TOKYO (Thomson Financial) - Japanese shares are likely to open lower Monday, tracking the decline on Wall Street Friday, with investors seen adopting a cautious stance ahead of major economic events in the US.
President Bush is scheduled to deliver his State of the Union address Monday and the Federal Reserve is to hold its first regular meeting of the year on Tuesday and Wednesday following last week's surprising 75 basis point rate cut.
And the US Labor Department will release the non-farm payrolls data for December.
'The market may be volatile until the government and Congress agree on details of the stimulus package, with the issue of the use of public funds in resolving the credit crunch seen attracting close attention,' Tetsufumi Yamakawa, Goldman Sachs Securities chief economist, said in a note to clients.
Bush appealed Saturday for swift congressional action on an economic rescue initiative and an electronic surveillance law that soon expires.
The White House and leaders of both parties in the House of Representatives have agreed on the basis of a stimulus program, which would provide tax rebates to 117 million families and give businesses 50 billion US dollars in incentives to invest in new plants and equipment. In his weekly radio address, Bush asked Congress to approve the agreement as soon as possible.
'Although the government has so far been reluctant to use public funds, it may have to compromise on the issue,' Yamakawa said.
Investors will also pay close attention to talk of a potential buyout of a trouble bond insurer following last week's reports in UK newspapers that billionaire Wilbur Ross is in talks about acquiring bond insurer Ambac Financial Group Inc.
Word of Ross's interest follows comments by New York State regulators that indicate they would consider lending support to the struggling bond insurance industry.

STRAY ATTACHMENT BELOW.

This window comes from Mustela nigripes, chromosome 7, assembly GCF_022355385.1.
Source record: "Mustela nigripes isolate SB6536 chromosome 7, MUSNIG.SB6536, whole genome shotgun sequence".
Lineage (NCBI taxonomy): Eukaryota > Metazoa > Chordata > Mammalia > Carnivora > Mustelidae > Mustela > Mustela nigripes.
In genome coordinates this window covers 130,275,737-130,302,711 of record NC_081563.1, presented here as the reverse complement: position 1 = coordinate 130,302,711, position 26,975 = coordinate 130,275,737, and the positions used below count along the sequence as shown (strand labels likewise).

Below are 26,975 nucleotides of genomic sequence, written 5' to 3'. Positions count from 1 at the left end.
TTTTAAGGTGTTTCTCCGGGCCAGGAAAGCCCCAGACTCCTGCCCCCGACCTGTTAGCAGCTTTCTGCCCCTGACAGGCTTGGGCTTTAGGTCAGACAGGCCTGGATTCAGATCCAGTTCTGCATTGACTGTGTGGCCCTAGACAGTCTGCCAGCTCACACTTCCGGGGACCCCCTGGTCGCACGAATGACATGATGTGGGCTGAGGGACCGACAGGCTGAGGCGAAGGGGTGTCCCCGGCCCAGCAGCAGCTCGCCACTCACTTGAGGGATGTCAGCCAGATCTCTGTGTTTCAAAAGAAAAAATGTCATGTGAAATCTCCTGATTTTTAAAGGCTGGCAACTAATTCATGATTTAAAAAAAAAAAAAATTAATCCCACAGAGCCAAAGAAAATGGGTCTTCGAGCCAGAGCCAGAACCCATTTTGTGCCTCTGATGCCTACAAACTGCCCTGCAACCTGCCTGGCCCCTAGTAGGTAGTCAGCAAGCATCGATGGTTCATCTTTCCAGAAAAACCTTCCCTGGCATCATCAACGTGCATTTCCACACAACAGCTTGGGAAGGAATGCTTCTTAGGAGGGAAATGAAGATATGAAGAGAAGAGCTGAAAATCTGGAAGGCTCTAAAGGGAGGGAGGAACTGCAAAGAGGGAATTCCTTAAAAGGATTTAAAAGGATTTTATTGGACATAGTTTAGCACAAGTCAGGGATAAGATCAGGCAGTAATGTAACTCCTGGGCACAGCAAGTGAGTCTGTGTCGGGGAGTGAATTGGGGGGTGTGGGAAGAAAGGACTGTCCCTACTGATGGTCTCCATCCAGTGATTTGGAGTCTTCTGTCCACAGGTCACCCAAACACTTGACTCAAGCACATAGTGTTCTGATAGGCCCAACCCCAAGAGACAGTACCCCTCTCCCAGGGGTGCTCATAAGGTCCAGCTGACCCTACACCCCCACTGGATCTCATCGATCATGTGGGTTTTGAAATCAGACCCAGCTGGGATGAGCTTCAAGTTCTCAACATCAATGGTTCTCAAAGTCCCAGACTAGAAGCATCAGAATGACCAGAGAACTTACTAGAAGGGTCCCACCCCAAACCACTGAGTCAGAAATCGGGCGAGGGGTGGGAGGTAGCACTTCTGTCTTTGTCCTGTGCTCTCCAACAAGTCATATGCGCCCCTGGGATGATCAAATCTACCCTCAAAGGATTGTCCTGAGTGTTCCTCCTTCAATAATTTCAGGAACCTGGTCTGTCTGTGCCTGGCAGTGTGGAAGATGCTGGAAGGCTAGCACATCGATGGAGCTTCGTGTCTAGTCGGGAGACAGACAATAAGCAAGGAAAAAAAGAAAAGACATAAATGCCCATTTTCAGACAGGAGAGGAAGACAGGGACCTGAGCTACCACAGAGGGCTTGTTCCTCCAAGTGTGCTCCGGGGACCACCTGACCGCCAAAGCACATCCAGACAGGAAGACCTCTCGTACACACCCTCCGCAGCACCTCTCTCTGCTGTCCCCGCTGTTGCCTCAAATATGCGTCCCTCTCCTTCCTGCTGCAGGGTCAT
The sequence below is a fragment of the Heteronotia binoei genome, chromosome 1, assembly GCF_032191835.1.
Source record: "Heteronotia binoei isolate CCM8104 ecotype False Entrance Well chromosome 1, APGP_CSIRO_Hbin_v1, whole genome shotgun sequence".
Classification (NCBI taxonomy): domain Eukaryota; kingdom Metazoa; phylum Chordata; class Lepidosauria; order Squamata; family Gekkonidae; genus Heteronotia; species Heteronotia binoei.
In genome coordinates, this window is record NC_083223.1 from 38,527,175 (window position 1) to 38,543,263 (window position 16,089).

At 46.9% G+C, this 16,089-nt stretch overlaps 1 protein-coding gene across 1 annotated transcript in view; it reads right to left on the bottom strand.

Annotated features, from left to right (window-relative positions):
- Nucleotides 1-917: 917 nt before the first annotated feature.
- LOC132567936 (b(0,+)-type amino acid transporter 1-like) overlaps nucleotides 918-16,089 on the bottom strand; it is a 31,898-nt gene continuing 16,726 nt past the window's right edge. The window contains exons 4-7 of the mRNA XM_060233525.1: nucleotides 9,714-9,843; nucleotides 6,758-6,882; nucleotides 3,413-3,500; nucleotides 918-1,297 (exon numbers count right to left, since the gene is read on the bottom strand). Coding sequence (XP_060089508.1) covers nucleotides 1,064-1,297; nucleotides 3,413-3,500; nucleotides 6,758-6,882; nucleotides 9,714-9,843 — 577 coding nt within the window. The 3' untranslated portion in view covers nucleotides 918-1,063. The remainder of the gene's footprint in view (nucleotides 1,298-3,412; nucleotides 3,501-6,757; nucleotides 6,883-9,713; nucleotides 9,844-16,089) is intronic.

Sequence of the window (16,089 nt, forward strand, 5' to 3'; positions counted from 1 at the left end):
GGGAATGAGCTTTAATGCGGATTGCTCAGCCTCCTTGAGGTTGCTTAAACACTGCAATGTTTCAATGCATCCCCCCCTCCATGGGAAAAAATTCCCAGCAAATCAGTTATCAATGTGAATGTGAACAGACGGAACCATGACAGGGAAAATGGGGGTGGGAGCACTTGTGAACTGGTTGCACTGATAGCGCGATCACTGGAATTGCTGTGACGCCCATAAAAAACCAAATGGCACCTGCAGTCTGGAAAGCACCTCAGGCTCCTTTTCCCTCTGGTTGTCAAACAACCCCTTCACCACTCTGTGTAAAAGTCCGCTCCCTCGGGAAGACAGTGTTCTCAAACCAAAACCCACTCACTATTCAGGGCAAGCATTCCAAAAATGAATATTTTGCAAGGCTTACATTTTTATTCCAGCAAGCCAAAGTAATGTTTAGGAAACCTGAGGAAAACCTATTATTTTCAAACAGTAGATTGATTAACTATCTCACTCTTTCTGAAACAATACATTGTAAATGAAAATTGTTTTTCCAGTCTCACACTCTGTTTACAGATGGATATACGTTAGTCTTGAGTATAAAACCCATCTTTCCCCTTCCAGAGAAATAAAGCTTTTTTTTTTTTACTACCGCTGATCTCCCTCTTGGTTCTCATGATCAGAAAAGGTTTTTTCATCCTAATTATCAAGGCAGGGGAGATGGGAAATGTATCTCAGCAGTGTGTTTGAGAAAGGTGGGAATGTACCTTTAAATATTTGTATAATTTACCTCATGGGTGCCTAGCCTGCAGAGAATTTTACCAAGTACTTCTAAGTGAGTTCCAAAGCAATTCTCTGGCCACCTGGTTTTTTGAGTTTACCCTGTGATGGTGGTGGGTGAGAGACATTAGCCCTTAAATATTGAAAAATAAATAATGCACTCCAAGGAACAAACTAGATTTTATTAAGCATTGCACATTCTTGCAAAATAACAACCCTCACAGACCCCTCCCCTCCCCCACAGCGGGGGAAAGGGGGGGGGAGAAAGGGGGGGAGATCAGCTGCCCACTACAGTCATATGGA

While uncertainty remains over what role regulators might play, the comments initially helped reassure Wall Street and made room for stocks to rally.
Investors will also focus on the Fed meeting and forthcoming economic data.
'If the Fed makes another rate cut, the market will likely to take the decision positively, but the market may turn cautious, as there are expectations that the forthcoming data may revive concerns about the US economy,' said Koji Takeuchi, a Mizuho Research Institute senior analyst.
The Dow Jones Industrial Average closed down 171.44 points or 1.4 percent at 12,207.17 Friday, while the technology-heavy Nasdaq composite index fell 34.72 points or 1.5 percent to 2,326.20.
The Chicago-traded Nikkei futures contract settled at 13,470 points, down from 13,690 at the Osaka Securities Exchange Friday, suggesting a weak start for the Tokyo market.
The blue-chip Nikkei 225 Stock Average closed 536.38 points or 4.1 percent higher at 13,629.16 Friday and the broader Topix rose 60.32 points or 4.7 percent to 1,344.77.
Ahead, the Bank of Japan will release 10 minutes before the opening bell its December corporate service price index, while automakers, including Toyota Motor, will report auto production and sales data for December and 2007.
Nikko Cordial, Nippon Steel, Fanuc, Hoya and NEC Electronics will release their earnings for the first nine months of the fiscal year.
Stocks to watch include NTT DoCoMo after a newspaper reported that Japan's largest cellphone carrier is expected to post about 600 billion yen in operating profit for the nine months to December, far less than the 676.9 billion yen it made a year earlier because of the increasing number of subscribers who have switched to new discounted payment plans.
Bridgestone may move on a report that Japan's largest tire maker plans to strengthen its marketing effort in China, expanding its store network there from about 700 at present to 1,700 by the end of 2012.
(1 US dollar = 106.75 yen)
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